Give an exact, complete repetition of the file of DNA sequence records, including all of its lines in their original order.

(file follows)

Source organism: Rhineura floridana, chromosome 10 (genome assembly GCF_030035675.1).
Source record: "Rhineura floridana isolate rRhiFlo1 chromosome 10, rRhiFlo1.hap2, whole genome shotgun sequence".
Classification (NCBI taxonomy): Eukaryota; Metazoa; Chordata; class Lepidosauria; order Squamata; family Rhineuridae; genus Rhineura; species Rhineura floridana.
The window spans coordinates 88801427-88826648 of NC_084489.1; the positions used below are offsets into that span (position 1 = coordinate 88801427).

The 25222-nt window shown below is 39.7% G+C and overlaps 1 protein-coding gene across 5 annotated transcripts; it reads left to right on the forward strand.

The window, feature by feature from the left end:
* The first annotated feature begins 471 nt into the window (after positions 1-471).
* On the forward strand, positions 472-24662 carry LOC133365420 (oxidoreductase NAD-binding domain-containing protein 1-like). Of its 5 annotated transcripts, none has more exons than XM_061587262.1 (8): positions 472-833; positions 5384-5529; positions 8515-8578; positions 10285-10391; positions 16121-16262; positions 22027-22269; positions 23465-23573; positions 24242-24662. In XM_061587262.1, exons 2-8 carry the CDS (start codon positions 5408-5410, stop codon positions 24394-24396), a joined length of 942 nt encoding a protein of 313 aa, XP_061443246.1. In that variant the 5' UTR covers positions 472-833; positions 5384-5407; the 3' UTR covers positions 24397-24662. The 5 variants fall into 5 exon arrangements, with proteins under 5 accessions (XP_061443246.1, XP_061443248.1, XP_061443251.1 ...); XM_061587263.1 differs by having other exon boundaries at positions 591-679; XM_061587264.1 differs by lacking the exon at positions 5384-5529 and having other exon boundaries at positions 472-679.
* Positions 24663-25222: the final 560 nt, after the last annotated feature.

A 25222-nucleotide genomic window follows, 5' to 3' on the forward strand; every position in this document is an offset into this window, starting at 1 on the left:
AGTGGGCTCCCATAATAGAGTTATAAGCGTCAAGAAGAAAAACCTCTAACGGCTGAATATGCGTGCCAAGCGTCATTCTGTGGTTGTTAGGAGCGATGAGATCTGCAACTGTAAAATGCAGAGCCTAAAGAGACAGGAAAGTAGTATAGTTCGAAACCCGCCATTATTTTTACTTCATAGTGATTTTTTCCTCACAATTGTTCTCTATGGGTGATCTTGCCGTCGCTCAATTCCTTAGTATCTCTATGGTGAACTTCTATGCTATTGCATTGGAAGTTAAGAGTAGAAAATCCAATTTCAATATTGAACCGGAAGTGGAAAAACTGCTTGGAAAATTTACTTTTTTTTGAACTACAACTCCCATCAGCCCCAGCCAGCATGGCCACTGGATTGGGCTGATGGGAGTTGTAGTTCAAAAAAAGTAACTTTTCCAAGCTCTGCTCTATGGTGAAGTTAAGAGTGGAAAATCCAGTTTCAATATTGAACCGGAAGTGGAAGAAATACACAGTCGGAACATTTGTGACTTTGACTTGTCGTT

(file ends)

Source organism: Rhineura floridana, chromosome 10 (genome assembly GCF_030035675.1).
Source record: "Rhineura floridana isolate rRhiFlo1 chromosome 10, rRhiFlo1.hap2, whole genome shotgun sequence".
Classification (NCBI taxonomy): Eukaryota; Metazoa; Chordata; class Lepidosauria; order Squamata; family Rhineuridae; genus Rhineura; species Rhineura floridana.
The window spans coordinates 88801427-88826648 of NC_084489.1; the positions used below are offsets into that span (position 1 = coordinate 88801427).

The 25222-nt window shown below is 39.7% G+C and overlaps 1 protein-coding gene across 5 annotated transcripts; it reads left to right on the forward strand.

The window, feature by feature from the left end:
* The first annotated feature begins 471 nt into the window (after positions 1-471).
* On the forward strand, positions 472-24662 carry LOC133365420 (oxidoreductase NAD-binding domain-containing protein 1-like). Of its 5 annotated transcripts, none has more exons than XM_061587262.1 (8): positions 472-833; positions 5384-5529; positions 8515-8578; positions 10285-10391; positions 16121-16262; positions 22027-22269; positions 23465-23573; positions 24242-24662. In XM_061587262.1, exons 2-8 carry the CDS (start codon positions 5408-5410, stop codon positions 24394-24396), a joined length of 942 nt encoding a protein of 313 aa, XP_061443246.1. In that variant the 5' UTR covers positions 472-833; positions 5384-5407; the 3' UTR covers positions 24397-24662. The 5 variants fall into 5 exon arrangements, with proteins under 5 accessions (XP_061443246.1, XP_061443248.1, XP_061443251.1 ...); XM_061587263.1 differs by having other exon boundaries at positions 591-679; XM_061587264.1 differs by lacking the exon at positions 5384-5529 and having other exon boundaries at positions 472-679.
* Positions 24663-25222: the final 560 nt, after the last annotated feature.

A 25222-nucleotide genomic window follows, 5' to 3' on the forward strand; every position in this document is an offset into this window, starting at 1 on the left:
AGTGGGCTCCCATAATAGAGTTATAAGCGTCAAGAAGAAAAACCTCTAACGGCTGAATATGCGTGCCAAGCGTCATTCTGTGGTTGTTAGGAGCGATGAGATCTGCAACTGTAAAATGCAGAGCCTAAAGAGACAGGAAAGTAGTATAGTTCGAAACCCGCCATTATTTTTACTTCATAGTGATTTTTTCCTCACAATTGTTCTCTATGGGTGATCTTGCCGTCGCTCAATTCCTTAGTATCTCTATGGTGAACTTCTATGCTATTGCATTGGAAGTTAAGAGTAGAAAATCCAATTTCAATATTGAACCGGAAGTGGAAAAACTGCTTGGAAAATTTACTTTTTTTTGAACTACAACTCCCATCAGCCCCAGCCAGCATGGCCACTGGATTGGGCTGATGGGAGTTGTAGTTCAAAAAAAGTAACTTTTCCAAGCTCTGCTCTATGGTGAAGTTAAGAGTGGAAAATCCAGTTTCAATATTGAACCGGAAGTGGAAGAAATACACAGTCGGAACATTTGTGACTTTGACTTGTCGTT